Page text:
After playing the game, ask your students to sit down in groups of three and discuss:
How was trying to guess which mask matched which person like Samuel trying to figure out which of Jesse's sons God had chosen to be king?
How is our outward appearance like a mask of who we really are?
Do you think God cares how we look? Why or why not?
How should we try to look at each other?
Encourage kids to take their masks home to remind them that God looks at the heart, not at our outward appearance.

Transition
Let’s sing a song to remind ourselves how important our inside is.

Song:
I've Got the Joy In My Heart

I've got the joy, joy, joy, joy down in my heart
Where?
Down in my heart!
Where?
Down in my heart!
I've got the joy, joy, joy, joy down in my heart
Down in my heart to stay

And I'm so happy
So very happy
I've got the love of Jesus in my heart
Down in my heart
And I'm so happy
So very happy
I've got the love of Jesus in my heart.

I've got the love of Jesus, love of Jesus
Down in my heart
Where?
Down in my heart!
Where?
Down in my heart!
I've got the love of Jesus, love of Jesus
Down in my heart
Where?
Down in my heart to stay.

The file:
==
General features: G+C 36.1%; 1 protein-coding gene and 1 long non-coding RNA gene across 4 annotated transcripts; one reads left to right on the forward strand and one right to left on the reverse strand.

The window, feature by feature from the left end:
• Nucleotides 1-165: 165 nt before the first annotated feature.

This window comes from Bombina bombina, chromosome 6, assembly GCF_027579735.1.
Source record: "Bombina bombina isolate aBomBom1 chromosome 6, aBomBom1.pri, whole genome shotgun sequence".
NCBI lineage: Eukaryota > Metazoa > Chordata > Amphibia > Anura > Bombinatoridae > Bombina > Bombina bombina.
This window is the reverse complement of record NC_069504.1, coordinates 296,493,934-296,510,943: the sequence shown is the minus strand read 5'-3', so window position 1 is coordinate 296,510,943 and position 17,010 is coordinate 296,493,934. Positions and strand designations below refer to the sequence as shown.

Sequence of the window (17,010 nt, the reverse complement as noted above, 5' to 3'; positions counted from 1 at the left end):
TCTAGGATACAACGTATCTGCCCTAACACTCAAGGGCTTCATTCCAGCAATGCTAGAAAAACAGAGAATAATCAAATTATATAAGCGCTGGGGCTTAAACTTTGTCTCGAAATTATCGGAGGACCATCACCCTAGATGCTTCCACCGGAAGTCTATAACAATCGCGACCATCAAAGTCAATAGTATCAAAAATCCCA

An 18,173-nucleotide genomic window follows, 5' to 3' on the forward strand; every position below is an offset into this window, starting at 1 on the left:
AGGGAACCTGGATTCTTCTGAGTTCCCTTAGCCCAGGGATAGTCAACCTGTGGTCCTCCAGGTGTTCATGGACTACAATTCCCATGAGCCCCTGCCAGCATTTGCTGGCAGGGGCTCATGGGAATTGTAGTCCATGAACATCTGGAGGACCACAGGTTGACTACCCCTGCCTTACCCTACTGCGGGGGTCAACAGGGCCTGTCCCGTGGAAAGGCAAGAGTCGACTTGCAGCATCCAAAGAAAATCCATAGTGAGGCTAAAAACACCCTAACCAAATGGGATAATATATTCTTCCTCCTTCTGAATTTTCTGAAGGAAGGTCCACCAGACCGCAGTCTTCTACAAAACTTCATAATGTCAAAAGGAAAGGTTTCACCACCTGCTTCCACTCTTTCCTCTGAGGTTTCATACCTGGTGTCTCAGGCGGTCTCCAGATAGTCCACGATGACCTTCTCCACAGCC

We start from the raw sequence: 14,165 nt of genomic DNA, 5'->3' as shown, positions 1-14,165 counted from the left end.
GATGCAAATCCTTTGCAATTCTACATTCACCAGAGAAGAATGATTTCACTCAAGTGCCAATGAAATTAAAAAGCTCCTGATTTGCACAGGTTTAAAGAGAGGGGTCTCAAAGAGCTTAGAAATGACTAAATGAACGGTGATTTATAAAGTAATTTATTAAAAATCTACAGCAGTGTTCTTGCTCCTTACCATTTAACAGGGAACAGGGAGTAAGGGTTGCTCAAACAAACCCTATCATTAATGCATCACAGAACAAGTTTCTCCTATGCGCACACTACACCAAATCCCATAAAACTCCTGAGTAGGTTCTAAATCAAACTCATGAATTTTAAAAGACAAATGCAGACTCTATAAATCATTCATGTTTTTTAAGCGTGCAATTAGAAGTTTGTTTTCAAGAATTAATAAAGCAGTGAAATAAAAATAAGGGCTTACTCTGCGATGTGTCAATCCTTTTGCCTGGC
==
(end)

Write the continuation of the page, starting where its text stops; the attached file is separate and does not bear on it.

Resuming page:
And I'm so happy
So very happy
I've got the love of Jesus in my heart
Down in my heart
And I'm so happy
So very happy
I've got the love of Jesus in my heart.

I've got the peace that passes understanding
Way down in the depths of my heart!
Where?
Down in the depths of my heart!
Where?
Down in the depths of my heart!
I've got the peace that passes understanding
Way down in the depths of my heart!
Down in my heart to stay

And I'm so happy
So very happy
I've got the love of Jesus in my heart
Down in my heart
And I'm so happy
So very happy
I've got the love of Jesus in my heart.

And if the Devil doesn't like it
He can sit on a tack!
Ouch!
Sit on a tack!
Ouch!
Sit on a tack!
And if the Devil doesn't like it
He can sit on a tack!
Ouch!
Sit on a tack to stay!

And I'm so happy
So very happy
I've got the love of Jesus in my heart
Down in my heart
And I'm so happy
So very happy
I've got the love of Jesus in my heart.

Wrap Up: 
Give children a blank sheet of paper and let them color their rendition of David the Shepherd Boy. 

Take Away:
Let each child tell one thing they learned from the story of Samuel selecting David the shepherd boy as the next king of Israel.